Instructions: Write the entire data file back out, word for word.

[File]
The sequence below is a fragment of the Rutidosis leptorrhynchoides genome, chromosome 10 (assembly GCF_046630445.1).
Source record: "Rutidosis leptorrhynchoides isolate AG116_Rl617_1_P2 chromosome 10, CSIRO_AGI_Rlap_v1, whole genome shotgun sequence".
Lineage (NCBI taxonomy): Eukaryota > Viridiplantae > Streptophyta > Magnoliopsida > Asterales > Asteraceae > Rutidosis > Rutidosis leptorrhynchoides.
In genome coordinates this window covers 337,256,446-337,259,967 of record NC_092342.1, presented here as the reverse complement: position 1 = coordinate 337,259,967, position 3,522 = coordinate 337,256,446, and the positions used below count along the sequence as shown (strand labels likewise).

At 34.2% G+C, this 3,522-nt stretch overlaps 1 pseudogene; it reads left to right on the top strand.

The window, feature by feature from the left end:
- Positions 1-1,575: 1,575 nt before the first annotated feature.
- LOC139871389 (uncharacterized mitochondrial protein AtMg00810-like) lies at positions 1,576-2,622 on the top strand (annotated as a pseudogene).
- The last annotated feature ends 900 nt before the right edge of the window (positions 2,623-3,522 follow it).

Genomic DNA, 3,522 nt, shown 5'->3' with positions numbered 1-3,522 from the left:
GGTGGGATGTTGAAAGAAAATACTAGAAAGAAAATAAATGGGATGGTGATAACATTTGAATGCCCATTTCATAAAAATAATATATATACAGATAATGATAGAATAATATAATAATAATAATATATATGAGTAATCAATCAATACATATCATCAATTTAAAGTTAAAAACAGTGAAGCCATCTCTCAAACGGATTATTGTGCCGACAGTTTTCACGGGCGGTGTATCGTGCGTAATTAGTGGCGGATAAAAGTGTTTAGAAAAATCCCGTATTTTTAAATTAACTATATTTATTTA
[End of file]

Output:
The sequence below is a fragment of the Rutidosis leptorrhynchoides genome, chromosome 10 (assembly GCF_046630445.1).
Source record: "Rutidosis leptorrhynchoides isolate AG116_Rl617_1_P2 chromosome 10, CSIRO_AGI_Rlap_v1, whole genome shotgun sequence".
Lineage (NCBI taxonomy): Eukaryota > Viridiplantae > Streptophyta > Magnoliopsida > Asterales > Asteraceae > Rutidosis > Rutidosis leptorrhynchoides.
In genome coordinates this window covers 337,256,446-337,259,967 of record NC_092342.1, presented here as the reverse complement: position 1 = coordinate 337,259,967, position 3,522 = coordinate 337,256,446, and the positions used below count along the sequence as shown (strand labels likewise).

At 34.2% G+C, this 3,522-nt stretch overlaps 1 pseudogene; it reads left to right on the top strand.

The window, feature by feature from the left end:
- Positions 1-1,575: 1,575 nt before the first annotated feature.
- LOC139871389 (uncharacterized mitochondrial protein AtMg00810-like) lies at positions 1,576-2,622 on the top strand (annotated as a pseudogene).
- The last annotated feature ends 900 nt before the right edge of the window (positions 2,623-3,522 follow it).

Genomic DNA, 3,522 nt, shown 5'->3' with positions numbered 1-3,522 from the left:
GGTGGGATGTTGAAAGAAAATACTAGAAAGAAAATAAATGGGATGGTGATAACATTTGAATGCCCATTTCATAAAAATAATATATATACAGATAATGATAGAATAATATAATAATAATAATATATATGAGTAATCAATCAATACATATCATCAATTTAAAGTTAAAAACAGTGAAGCCATCTCTCAAACGGATTATTGTGCCGACAGTTTTCACGGGCGGTGTATCGTGCGTAATTAGTGGCGGATAAAAGTGTTTAGAAAAATCCCGTATTTTTAAATTAACTATATTTATTTA